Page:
Risk for subdeltoid bursitis after influenza vaccination: a population-based cohort study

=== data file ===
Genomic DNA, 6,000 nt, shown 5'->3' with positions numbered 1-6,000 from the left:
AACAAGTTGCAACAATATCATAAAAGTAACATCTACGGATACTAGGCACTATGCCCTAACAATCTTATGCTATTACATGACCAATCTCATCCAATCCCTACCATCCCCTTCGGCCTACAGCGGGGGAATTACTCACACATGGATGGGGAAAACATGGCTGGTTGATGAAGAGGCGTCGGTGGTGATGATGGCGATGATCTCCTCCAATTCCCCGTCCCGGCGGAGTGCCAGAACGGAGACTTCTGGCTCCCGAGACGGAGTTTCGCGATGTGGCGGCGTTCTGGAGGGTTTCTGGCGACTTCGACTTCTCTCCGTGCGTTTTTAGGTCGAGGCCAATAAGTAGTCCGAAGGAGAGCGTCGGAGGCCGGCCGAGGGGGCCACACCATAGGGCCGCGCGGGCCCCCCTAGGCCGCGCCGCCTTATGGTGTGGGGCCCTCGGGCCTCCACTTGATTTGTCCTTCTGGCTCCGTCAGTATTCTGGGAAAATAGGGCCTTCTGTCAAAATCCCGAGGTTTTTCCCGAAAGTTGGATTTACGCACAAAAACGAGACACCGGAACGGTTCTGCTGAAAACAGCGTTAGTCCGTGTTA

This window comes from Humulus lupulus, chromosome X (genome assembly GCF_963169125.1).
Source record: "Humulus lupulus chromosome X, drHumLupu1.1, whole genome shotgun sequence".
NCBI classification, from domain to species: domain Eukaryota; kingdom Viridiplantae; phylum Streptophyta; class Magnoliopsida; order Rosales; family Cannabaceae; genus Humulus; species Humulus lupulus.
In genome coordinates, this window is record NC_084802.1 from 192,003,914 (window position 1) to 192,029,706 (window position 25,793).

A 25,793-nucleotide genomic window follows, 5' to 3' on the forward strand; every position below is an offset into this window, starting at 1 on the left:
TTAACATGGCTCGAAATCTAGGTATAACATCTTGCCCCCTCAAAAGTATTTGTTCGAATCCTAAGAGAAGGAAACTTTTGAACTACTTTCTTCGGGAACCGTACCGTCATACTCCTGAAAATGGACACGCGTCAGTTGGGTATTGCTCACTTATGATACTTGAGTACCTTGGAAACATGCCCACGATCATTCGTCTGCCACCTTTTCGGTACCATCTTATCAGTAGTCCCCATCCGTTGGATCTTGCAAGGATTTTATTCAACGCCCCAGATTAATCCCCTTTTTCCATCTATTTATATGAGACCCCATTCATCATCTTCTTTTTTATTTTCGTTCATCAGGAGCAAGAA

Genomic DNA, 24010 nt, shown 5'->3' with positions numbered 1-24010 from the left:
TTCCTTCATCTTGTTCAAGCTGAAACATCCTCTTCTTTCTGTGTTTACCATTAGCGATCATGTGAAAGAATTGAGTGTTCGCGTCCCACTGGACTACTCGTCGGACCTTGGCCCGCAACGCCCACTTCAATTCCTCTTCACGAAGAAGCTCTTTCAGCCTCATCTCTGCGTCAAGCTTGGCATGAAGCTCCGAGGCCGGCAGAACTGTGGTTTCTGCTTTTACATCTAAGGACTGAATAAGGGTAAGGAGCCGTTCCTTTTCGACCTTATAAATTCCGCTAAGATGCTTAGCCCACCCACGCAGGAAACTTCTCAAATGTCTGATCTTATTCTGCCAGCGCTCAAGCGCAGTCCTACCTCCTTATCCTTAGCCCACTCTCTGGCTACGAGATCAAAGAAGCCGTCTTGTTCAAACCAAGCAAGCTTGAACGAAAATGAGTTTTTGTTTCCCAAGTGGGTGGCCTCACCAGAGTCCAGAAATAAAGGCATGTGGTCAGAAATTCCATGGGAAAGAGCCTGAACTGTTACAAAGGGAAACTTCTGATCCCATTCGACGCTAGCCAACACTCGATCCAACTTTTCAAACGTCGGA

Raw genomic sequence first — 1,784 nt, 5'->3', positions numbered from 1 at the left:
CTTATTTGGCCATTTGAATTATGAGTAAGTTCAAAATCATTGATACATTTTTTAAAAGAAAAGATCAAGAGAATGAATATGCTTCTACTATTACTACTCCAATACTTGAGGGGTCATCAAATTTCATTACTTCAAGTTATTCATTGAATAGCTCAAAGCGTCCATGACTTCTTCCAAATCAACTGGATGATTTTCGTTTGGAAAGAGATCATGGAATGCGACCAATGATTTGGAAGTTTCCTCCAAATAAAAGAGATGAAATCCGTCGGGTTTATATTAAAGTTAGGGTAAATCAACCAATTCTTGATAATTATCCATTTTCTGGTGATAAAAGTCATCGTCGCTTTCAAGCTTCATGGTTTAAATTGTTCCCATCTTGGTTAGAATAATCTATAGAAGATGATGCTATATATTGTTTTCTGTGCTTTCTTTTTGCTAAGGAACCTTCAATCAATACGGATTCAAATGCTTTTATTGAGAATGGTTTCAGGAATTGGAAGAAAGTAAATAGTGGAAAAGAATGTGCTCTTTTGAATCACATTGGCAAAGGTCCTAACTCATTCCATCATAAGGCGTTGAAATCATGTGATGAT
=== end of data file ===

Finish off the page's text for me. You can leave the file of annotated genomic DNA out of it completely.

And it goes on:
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BACKGROUND: Subdeltoid bursitis has been reported as an adverse event after intramuscular vaccination in the deltoid muscle. Most published case reports involved influenza vaccine. OBJECTIVE: To estimate the risk for subdeltoid bursitis after influenza vaccination. DESIGN: Retrospective cohort study. SETTING: The Vaccine Safety Datalink, which contains health encounter data for 10.2 million members of 7 U.S. health care organizations. PATIENTS: Persons who received an inactivated influenza vaccine during the 2016-2017 influenza season. MEASUREMENTS: Potential incident cases were identified by searching administrative data for persons with a shoulder bursitis diagnostic code within 180 days after receiving an injectable influenza vaccine in the same arm. The date of reported bursitis symptom onset was abstracted from the medical record. A self-controlled risk interval analysis was used to calculate the incidence rate ratio of bursitis in a risk interval of 0 to 2 days after vaccination versus a control interval of 30 to 60 days, which represents the background rate. The attributable risk was also estimated. RESULTS: The cohort included 2 943 493 vaccinated persons. Sixteen cases of symptom onset in the risk interval and 51 cases of symptom onset in the control interval were identified. The median age of persons in the risk interval was 57.5 years (range, 24 to 98 years), and 69% were women. The incidence rate ratio was 3.24 (95% CI, 1.85 to 5.68). The attributable risk was 7.78 (CI, 2.19 to 13.38) additional cases of bursitis per 1 million persons vaccinated. LIMITATION: The results may not be generalizable to vaccinations done in other types of health care settings. CONCLUSION: Although an increased risk for bursitis after vaccination was present, the absolute risk was small.
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